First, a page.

The proposed ‘Fake News Evaluation Network’ takes a different approach – it focuses less on the real-time classification of new content and more on a retroactive, large-scale ‘fake news’ analysis with the intent to quantify the problem, extract patterns, and share the derived knowledge. It emphasizes on measuring the level of responsibility of each of the involved parties with the objective to educate, raise global awareness and influence the Corporate Social Responsibility strategies of online corporations.
Imagine a ‘content sampling’ process running on a daily basis — sampling the global content publishing and sharing activity. Powered by special crawlers, this process ‘listens’ for stories and ‘news’ across a representative set of major websites, social media, and popular blogs. It discovers and organizes ‘fresh content’ and ‘new content references’ into a unified, deduplicated and immutable content store – specially designed to handle stories, facts, and their associations. Newly identified content is unified and linked to its master copy’, related ‘stories’ and relevant factual information. It is then compared against the already labeled content, with the objective to estimate the ‘degree of deviation from reality’ using ‘fact-checked versions of the same story’ and known patterns.
Artificial Intelligence adds significant value by identifying the story in the content (the elements of a story such as the named entities, the events, the occasion, the timeline, etc.) and matching the variations found in a large pool of noisy content of various sources and levels of quality. It then creates lists of stories that need to be evaluated and simplifies the assessment process through intelligent suggestions and recommendations (specifically what needs to be checked within each story). The global community of professionals and ‘active digital citizens’ discovers, evaluates and votes for/against certain aspects of the story – with proper justification, inline references, and annotations.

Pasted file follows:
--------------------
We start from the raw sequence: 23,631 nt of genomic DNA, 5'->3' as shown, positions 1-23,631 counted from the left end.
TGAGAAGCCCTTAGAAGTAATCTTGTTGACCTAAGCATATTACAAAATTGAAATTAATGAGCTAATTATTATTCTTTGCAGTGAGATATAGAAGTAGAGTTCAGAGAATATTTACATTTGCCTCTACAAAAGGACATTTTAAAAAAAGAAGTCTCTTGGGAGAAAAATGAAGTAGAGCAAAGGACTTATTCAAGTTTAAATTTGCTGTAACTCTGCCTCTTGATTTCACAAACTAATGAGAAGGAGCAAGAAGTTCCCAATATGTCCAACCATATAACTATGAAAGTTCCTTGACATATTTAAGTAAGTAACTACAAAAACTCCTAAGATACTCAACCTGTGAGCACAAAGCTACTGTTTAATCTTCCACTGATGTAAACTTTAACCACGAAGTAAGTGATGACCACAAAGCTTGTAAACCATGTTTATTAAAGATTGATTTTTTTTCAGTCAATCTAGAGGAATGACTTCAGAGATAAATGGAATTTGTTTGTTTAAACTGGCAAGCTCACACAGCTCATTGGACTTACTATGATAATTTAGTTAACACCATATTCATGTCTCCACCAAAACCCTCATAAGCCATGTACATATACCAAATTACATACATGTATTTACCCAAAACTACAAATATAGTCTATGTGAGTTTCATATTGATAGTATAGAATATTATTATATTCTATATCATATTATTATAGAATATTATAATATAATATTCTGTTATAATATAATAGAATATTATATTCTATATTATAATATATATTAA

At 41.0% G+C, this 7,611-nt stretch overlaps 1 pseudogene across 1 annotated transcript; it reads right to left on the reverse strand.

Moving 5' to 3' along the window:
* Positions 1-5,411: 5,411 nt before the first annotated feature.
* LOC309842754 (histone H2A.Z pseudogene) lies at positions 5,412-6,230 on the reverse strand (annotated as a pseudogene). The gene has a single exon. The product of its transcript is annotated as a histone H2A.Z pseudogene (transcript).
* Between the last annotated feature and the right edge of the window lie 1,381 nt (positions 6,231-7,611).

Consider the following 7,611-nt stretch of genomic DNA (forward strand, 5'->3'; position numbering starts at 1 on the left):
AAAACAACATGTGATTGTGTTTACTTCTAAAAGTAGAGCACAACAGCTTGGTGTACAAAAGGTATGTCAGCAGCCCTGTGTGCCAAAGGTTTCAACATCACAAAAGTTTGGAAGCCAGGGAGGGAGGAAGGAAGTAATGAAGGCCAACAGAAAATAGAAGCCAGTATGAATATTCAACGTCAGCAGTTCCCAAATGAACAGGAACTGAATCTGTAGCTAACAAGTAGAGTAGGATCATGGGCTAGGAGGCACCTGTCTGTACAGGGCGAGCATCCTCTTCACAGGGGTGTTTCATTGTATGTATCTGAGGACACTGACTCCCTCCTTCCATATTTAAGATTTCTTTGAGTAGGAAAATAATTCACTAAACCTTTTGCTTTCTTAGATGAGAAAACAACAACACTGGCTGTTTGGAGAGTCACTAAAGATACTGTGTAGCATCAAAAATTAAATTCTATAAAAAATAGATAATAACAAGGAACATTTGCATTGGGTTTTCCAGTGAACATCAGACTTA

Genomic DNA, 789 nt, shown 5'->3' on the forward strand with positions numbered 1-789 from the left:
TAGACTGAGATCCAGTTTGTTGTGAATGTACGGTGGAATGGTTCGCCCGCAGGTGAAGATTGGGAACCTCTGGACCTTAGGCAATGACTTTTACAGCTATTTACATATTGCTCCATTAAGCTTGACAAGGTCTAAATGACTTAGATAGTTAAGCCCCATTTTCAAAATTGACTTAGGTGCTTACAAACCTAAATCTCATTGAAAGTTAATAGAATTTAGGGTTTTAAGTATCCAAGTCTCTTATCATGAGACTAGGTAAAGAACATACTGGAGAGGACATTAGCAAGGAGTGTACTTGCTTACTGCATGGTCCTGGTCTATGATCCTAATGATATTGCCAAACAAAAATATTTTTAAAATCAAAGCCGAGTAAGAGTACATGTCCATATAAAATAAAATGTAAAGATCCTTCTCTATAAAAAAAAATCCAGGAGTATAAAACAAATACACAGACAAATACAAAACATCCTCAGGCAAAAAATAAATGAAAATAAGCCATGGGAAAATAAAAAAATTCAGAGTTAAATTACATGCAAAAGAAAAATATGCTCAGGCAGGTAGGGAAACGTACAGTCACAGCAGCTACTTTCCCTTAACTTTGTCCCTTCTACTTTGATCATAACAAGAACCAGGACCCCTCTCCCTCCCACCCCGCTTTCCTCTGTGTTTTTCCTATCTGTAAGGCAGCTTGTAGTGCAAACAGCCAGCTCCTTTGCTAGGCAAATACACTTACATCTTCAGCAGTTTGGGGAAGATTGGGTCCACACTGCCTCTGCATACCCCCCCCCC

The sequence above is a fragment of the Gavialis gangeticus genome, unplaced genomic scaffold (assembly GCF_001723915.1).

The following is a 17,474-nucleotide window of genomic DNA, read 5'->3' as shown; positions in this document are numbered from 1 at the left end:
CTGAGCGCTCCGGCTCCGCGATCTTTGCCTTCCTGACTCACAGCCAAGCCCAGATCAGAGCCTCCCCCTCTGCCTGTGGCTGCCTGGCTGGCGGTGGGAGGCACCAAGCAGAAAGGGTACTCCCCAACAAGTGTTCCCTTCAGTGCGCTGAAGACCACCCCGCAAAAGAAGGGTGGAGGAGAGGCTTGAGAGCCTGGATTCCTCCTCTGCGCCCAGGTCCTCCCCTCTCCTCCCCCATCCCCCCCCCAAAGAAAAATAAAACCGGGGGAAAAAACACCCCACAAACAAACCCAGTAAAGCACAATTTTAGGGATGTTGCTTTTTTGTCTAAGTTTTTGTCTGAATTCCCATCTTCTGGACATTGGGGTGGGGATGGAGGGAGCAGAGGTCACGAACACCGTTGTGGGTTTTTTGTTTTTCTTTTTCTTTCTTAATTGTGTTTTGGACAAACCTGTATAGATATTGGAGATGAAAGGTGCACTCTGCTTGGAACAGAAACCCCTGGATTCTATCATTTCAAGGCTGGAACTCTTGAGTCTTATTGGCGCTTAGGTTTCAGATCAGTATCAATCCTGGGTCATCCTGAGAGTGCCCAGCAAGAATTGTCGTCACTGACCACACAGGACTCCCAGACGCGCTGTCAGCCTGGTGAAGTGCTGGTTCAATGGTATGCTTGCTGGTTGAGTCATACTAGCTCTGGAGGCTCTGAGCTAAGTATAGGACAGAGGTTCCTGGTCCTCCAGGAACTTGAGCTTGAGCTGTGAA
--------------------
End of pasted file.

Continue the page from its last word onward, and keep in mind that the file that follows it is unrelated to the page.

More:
As soon as a story gets enough votes and factual checks, AI generalizes the findings to all known variations of the story and different types of coverage – allowing quantification of the reliability of both the core story and its different instances. AI components pick the patterns and keep monitoring each core story for new facts and events that need to be checked. All these as part of the immutable content store – labeled content, assessments, publisher scores, and metadata permanently stored as part of a global history – no deletions, no ‘phantom’ fake news.
Social media, news corporations, blogs, and other entities consume the APIs of this platform to self-assess their compliance and progress towards a ‘better content for the world’ mission. As content is being evaluated in terms of trustworthiness, the reliability of those who produce it, promote it or distribute it is also affected: a ‘publisher evaluation system’ quantifies how website A or social media B or news corporation C is part of the global fake news problem. Having this information, media entities can take action, learn and measure the level of their responsibility in spreading fake stories. They can let their users know that certain stories they have shared, proved to be false and misleading. They can help the global effort by educating their users and demonstrating real social responsibility and meaningful actions towards a better-informed society.
Companies could also integrate special APIs in order to cross-check content at ‘share time’ and notify their users if the content is already flagged or there are signals for limited trustworthiness (while leaving the sharing decision to the user). Social media could notify users who have already engaged with ‘verified fake news’ stories (liked, shared, saved, commented on, or simply consumed) and explain how to avoid such content in the future.
There are countless interesting use cases — including measurements of additional aspects of content quality, global trend analysis and articulation of the dynamics of the phenomenon.
This could be based on a unified content on top of IPFS or Swarm — an immutable system hosting samples of the world’s content, unified, labeled and scored in terms of trustworthiness and other qualities of digital content.
- Fake News - How Blockchain and IPFS can help Democracy